Now, we note that $(4,1)$ is a 90 degree rotation clockwise of $(-1,4)$ about the origin, which is also where $l$ and $m$ intersect. So $m$ is a 45 degree rotation of $l$ about the origin clockwise.

To rotate $l$ 90 degrees clockwise, we build a square with adjacent vertices $(0,0)$ and $(1,5)$. The other two vertices are at $(5,-1)$ and $(6,4)$. The center of the square is at $(3,2)$, which is the midpoint of $(1,5)$ and $(5,-1)$. The line $m$ passes through the origin and the center of the square we built, namely at $(0,0)$ and $(3,2)$. Thus the line is $y = \frac{2}{3} x$. The answer is $\boxed{\textbf{(D) } 2x-3y = 0}$.


~minor edits by nightshade2526

Solution 3

We know that the equation of line $\ell$ is $y = 5x$. This means that $P'$ is $(-1,4)$ reflected over the line $y = 5x$. This means that the line with $P$ and $P'$ is perpendicular to $\ell$, so it has slope $-\frac{1}{5}$. Then the equation of this perpendicular line is $y = -\frac{1}{5}x + c$, and plugging in $(-1,4)$ for $x$ and $y$ yields $c = \frac{19}{5}$.

The midpoint of $P'$ and $P$ lies at the intersection of $y = 5x$ and $y = -\frac{1}{5}x + \frac{19}{5}$. Solving, we get the x-value of the intersection is $\frac{19}{26}$ and the y-value is $\frac{95}{26}$. Let the x-value of $P'$ be $x'$ - then by the midpoint formula, $\frac{x' - 1}{2} = \frac{19}{26} \implies x' = \frac{32}{13}$. We can find the y-value of $P'$ the same way, so $P' = (\frac{32}{13},\frac{43}{13})$.

Now we have to reflect $P'$ over $m$ to get to $(4,1)$. The midpoint of $P'$ and $P''$ will lie on $m$, and this midpoint is, by the midpoint formula, $(\frac{42}{13},\frac{28}{13})$. $y = mx$ must satisfy this point, so $m = \frac{\frac{28}{13}}{\frac{42}{13}} = \frac{28}{42} = \frac{2}{3}$.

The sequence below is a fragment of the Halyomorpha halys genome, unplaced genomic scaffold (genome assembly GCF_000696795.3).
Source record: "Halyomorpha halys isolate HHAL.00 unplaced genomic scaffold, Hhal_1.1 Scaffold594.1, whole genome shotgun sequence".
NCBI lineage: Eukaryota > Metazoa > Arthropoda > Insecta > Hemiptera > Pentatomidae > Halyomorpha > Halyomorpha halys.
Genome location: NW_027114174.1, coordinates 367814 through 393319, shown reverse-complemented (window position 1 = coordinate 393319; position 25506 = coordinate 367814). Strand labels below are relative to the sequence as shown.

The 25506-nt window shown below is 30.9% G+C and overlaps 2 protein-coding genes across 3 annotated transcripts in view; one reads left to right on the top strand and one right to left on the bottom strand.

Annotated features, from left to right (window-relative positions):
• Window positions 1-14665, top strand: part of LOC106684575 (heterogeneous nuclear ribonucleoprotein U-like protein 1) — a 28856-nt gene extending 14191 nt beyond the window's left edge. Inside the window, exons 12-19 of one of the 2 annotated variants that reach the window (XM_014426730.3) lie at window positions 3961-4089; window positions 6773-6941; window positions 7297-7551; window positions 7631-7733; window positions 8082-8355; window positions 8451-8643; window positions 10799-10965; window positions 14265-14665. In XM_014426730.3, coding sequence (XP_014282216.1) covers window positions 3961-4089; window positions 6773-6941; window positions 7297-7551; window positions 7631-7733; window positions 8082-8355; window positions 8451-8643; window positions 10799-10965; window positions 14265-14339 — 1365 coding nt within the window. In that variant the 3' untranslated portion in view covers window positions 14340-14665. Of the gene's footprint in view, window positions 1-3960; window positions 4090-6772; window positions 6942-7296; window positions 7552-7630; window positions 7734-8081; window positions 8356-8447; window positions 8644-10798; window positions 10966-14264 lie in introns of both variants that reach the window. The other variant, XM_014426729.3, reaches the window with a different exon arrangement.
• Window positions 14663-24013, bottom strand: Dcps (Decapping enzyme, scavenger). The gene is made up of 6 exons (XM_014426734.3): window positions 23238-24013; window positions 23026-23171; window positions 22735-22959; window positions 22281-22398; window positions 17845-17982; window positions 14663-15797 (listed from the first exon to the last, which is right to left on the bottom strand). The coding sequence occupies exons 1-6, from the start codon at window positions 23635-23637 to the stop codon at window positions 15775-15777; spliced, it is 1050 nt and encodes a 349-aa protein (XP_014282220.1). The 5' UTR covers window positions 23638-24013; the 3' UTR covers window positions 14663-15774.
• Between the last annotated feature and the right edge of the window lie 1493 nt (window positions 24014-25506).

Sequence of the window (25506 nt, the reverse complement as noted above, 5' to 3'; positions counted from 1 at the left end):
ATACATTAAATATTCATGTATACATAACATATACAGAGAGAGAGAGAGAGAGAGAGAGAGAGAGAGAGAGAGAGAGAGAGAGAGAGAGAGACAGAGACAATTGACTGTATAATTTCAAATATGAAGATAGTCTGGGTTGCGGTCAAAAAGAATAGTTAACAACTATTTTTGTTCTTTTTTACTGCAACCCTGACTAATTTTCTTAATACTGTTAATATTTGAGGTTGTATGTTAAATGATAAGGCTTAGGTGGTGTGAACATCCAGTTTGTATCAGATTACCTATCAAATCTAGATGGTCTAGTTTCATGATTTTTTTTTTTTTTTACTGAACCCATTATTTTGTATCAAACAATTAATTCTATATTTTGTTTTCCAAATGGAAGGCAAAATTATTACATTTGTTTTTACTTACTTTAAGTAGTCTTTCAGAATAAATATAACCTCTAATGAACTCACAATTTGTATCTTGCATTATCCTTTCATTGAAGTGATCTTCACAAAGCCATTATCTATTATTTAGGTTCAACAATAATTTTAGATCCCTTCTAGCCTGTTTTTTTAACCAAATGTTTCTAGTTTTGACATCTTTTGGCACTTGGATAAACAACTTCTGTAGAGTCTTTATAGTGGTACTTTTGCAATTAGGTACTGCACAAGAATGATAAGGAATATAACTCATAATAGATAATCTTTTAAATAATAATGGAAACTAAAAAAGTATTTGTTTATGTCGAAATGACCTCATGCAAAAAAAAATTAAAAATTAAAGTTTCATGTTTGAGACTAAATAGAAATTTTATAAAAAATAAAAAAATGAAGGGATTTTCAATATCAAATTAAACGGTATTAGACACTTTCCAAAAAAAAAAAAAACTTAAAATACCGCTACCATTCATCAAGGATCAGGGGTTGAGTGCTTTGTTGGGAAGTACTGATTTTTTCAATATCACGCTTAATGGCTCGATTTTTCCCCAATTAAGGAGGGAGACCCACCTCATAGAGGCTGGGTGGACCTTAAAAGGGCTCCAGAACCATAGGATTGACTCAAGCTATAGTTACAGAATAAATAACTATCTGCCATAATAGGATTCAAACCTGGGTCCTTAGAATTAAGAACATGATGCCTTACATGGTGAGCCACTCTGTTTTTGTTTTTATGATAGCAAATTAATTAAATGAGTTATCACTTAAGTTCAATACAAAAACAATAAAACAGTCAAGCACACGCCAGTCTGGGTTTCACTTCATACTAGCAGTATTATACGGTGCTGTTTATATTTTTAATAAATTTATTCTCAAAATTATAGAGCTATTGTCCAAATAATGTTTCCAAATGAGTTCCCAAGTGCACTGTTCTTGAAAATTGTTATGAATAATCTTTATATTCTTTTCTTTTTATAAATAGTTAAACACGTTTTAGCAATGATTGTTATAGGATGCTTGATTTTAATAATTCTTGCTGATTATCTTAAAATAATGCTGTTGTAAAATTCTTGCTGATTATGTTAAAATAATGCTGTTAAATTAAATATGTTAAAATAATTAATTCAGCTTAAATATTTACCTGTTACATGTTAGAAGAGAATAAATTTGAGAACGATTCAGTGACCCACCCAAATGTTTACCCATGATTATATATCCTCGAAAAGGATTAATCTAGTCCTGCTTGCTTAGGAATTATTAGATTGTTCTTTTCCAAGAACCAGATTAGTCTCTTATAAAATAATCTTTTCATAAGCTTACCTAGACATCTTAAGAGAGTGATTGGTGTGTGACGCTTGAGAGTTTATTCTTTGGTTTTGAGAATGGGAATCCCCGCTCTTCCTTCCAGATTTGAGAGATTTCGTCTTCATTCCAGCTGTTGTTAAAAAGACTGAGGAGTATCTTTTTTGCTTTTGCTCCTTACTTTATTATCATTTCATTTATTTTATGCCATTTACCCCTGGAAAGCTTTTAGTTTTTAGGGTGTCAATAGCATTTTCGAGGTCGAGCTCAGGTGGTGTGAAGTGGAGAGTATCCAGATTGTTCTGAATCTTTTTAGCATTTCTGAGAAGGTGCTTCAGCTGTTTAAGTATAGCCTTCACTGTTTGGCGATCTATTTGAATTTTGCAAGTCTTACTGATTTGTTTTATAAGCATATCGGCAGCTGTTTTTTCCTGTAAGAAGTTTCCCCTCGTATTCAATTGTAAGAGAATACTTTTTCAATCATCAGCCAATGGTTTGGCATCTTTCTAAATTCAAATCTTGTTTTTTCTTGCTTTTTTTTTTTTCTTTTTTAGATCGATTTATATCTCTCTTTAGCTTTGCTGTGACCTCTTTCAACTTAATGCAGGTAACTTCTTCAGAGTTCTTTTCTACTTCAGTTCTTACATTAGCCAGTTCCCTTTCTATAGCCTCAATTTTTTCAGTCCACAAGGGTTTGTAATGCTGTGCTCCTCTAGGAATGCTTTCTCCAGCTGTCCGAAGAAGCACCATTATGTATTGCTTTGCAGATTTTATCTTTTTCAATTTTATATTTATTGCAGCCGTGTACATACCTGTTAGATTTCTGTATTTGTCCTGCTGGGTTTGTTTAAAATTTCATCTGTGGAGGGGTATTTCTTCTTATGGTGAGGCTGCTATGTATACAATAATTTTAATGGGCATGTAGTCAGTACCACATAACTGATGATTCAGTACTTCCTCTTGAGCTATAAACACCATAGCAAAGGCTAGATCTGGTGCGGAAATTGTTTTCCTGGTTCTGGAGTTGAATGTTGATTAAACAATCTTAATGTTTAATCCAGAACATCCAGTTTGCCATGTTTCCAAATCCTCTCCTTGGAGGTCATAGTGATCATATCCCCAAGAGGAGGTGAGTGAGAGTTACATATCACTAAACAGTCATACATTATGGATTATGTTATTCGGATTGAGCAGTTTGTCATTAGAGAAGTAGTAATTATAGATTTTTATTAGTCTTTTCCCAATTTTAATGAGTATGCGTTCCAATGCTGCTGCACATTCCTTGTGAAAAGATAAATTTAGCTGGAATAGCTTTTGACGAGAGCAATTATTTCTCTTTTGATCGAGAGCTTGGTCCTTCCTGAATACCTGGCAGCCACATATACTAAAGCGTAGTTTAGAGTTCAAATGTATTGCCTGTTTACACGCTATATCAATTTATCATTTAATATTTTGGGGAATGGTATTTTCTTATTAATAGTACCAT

Now the equation of line $m$ is $y = \frac{2}{3}x \implies 2x-3y = 0 = \boxed{D}$


Solution 4

First, use Solution 1's method to get $\angle POP'' = 90^\circ$ and that the angle between lines $\ell$ and $m$ is $45^\circ$. From here, note that the slope of line $m$ is less than that of line $\ell$ as otherwise $P''$ wouldn't even be close to $(4, 1)$. Thus, line $m$ is a $45^\circ$ clockwise rotation of line $\ell$. Line $\ell$ makes an angle of $\tan^{-1}(5)$ with the positive x axis. Thus, line $m$ makes an angle of $\tan^{-1}(5) - 45^\circ$ with the positive x axis. Thus, the slope of line $m$ is \[\tan (\tan^{-1}(5) - 45^\circ) = \frac{5 - 1}{1 + 5\cdot 1} = \frac{2}{3},\] by the tangent addition formula. Since the slope of line $m$ is $\frac{2}{3}$, its equation is $y = \frac{2}{3}x \implies 2x - 3y = 0$, which is choice $\boxed{\textbf{D}}$.

Solution 5(cheese)

When we graph all the lines and points with a ruler, you can see that a slope of $\frac{5}{3}$ is too big while $\frac{1}{3}$ is too small. We also see that the slope cannot be negative, therefore the answer is $\boxed{D}.$ ~ agentdabber

Video Solution

Solution 2021 Fall 10B #17


Video Solution 2 (by Interstigation)



Video Solution by WhyMath



Video Solution by TheBeautyofMath


Video Solution by SpreadTheMathLove



See Also

2021 Fall AMC 10B (ProblemsAnswer KeyResources)
Preceded by
Problem 16
Followed by
Problem 18
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All AMC 10 Problems and Solutions